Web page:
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Leigh’s Story

31 Aug 2015 by Krystal Barter
Leigh’s Story

Leigh

My name is Leigh and this is my story.

I am 17 years old. I have wonderful parents Andrew and Tracey (Tracey is an Outreach Ambassador for Pink Hope), a great sister Erin who is 28 and I am soon to be an uncle and by the way we are a high risk family. Mum had four aunties die of breast cancer before they were 50 years of age and mum is fighting to her last breath as she herself has terminal breast cancer. Mum doesn’t carry the BRCA gene fault but she does carry four mutated genes which no one knows much about so we are living in limbo.

Pink Hope became part of my life when mum became part of this wonderful family and I know that I can call upon them at any time. I have found out that being a male does not exclude you from getting breast cancer or carrying gene mutations so I am making it my mission to get the men out there to know their bodies and to talk to their families about their medical history – when I turn 18 I am going to get tested for the gene mutations so I know for myself and my future wife.

I want to give you an insight into my life as a teenager living with someone they love having terminal breast cancer, so here goes.

This is going to sound different, but it is normal life for me now. Mum was diagnosed when I was starting Year 7, so for the last five years, doctors’ appointments, chemo days, operations, check-ups, support group meetings, charity events, fun runs, and women who loved to feed me food have become the norm.

At first it was really hard, I was 12, starting High School and my Mum was just diagnosed with a disease that is life threatening. It was hard, but I wasn’t worried. I had, and thankfully still do, a good group of mates around me who are there whenever I need. I guess that is what has made this part of our journey a little easier. I did well in school until halfway through Year 9, I blamed the change in math teachers, but in reality it was when Mum got really sick. I would get home and look after her, so I didn’t get much homework done, not like I was doing it anyway! So from then on school became an escape. I went to school just so I could see my mates and forget about everything to do with cancer.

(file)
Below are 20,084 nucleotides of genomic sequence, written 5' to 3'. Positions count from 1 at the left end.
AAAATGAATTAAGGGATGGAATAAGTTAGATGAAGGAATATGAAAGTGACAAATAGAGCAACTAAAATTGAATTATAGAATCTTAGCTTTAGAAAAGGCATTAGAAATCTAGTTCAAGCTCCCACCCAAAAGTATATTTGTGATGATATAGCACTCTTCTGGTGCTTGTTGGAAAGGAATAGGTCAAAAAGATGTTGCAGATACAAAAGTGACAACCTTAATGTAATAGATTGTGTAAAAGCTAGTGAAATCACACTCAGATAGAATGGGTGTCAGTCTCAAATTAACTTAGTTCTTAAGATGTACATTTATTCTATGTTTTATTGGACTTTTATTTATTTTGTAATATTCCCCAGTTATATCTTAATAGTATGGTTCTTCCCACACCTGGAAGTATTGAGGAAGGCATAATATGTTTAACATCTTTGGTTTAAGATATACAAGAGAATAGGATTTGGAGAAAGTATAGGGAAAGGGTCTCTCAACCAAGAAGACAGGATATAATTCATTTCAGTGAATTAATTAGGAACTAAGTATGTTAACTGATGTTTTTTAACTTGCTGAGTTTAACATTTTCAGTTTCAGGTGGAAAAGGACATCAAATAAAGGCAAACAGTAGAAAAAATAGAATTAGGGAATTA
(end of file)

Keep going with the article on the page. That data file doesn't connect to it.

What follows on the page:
Changing schools was a big thing for me, I got to go somewhere where no one knew Mum had cancer, and I wouldn’t get put in cotton wool because of my family. That didn’t last long, it was pretty obvious when they saw Mum that she was sick. But they were really good about it, they never said one bad thing about her and I respect that a lot.

As a teenager all you want to do is go out every weekend with your mates and have a good time, which could be partying, skating or whatever. For me it was another escape. But there came the time when Mum got even worse and I had to stay home most weekends, this drained me. I hardly got to see my friends, especially when I changed schools last year, I promised myself to see my friends as much as possible, but in reality that couldn’t happen. I don’t blame Mum for that, not for one second, I blame bloody cancer.

I also blame this cancer for all the pain it puts Mum through. I can’t count the times I have had to carry Mum to bed, help her get dressed, get her on or off the toilet (sorry Mum), pick her up off the floor, run and grab a sick bowl or the nights where she cries out in pain and I just can’t sleep. I can’t sleep knowing the pain she is in.

So with all my experience with this awful disease, the hardest thing about being a teenager and having a mother with this disease is keeping up with school, having a social life and being a carer so please check your boobies (as Mum says) and know your family history as I don’t want anyone else to have to go through this.

Thank you Pink Hope for coming into our lives and for giving me this opportunity.

So there you have it my life as a teenager living with my Mum. Don’t get me wrong I love Mum so much and I am honoured and proud to call her my Mum as she always puts other people before herself and would do anything for anyone.

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